Big changes could soon come to Minneapolis' embattled police department
Sweeping overhauls and new oversight aimed at addressing an alleged pattern of racist policing could soon be coming to Minneapolis.
Driving the news: The Minneapolis City Council met behind closed doors Thursday to discuss a potential settlement with the Minnesota Department of Human Rights.
- The council is scheduled to meet again this morning, and at least one council member has indicated a vote could come as soon as today.
- Mayor Jacob Frey and Minnesota Human Rights commissioner Rebecca Lucero are scheduled to address the agreement at an 11am news conference today.
Why it matters: An agreement could bring legally binding, court-enforced changes to everything from MPD's training to transparency.
- A draft obtained by the Star Tribune includes reforms related to traffic stops, officer misconduct cases and use of chemical irritants during protests.
Context: Negotiations toward a settlement followed an extensive, two-year state investigation sparked by the murder of George Floyd.
- The scathing report that followed found that MPD violated the Minnesota Human Rights Act by routinely treating people of color differently than white people in similar situations.
- It blamed MPD culture, training and a lack of accountability for officers accused of misconduct.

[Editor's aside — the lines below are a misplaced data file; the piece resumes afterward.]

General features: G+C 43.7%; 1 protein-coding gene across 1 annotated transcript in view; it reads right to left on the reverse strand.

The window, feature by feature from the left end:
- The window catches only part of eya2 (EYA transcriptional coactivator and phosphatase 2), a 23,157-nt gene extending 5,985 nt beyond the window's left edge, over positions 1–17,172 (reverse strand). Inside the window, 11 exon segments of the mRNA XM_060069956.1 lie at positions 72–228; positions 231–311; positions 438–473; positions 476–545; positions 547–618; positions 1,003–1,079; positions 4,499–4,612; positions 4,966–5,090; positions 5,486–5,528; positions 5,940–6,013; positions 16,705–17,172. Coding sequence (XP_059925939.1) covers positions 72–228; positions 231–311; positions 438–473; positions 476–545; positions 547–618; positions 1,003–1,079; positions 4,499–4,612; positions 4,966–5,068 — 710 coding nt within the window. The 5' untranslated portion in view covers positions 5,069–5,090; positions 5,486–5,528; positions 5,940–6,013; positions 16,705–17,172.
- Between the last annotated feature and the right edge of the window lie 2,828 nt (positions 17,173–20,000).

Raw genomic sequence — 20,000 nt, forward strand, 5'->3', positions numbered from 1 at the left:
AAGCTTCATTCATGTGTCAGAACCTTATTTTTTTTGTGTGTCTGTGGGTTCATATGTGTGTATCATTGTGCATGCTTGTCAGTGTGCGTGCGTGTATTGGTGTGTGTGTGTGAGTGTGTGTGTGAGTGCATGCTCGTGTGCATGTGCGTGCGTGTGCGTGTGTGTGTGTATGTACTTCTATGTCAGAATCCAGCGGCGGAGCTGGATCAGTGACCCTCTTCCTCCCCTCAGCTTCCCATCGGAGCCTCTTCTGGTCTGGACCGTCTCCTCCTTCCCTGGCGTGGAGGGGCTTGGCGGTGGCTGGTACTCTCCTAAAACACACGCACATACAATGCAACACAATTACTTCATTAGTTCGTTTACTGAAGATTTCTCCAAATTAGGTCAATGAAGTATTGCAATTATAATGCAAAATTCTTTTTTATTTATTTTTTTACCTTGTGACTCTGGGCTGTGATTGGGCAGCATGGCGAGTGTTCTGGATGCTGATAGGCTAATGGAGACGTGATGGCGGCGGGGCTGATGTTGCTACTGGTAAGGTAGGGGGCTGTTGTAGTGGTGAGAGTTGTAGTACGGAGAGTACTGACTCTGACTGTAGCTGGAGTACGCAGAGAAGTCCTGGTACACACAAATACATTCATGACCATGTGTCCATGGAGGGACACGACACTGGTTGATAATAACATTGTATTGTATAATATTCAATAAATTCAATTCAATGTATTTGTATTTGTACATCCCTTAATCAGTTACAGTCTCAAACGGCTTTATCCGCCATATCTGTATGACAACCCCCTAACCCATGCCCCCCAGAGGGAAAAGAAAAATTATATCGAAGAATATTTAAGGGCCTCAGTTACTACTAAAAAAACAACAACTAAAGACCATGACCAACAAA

What we're watching: A U.S. Department of Justice probe into MPD's practices, announced close to two years ago, is ongoing.
- That could result in a separate consent decree focused on violations of federal law that reinforces — or expands — reforms enacted as part of the state agreement.
What they're saying: Joseph Daly, an arbitrator and emeritus professor at Mitchell Hamline School of Law, told Axios he expects any eventual agreements "have a big impact" on local policing, in part because the city is not in a position to negotiate the changes down.
- "There's a lot of evidence, culminating in [the death of] George Floyd, that the police department in Minneapolis has not been trained well [and] has been violating a number of citizens’ rights," he said. "The department as a whole and the police union has to get their acts together to start following constitutional mandates."
Zoom out: Some experts say federal consent decrees have mostly proved successful in reducing use-of-force and other problems within police departments across the nation.
Yes, but: Some cities have seen slower progress and struggled to meet court-ordered requirements.
What’s next: Once finalized, the state-level agreement will need sign off from City Council, Frey and the Department of Human Rights.
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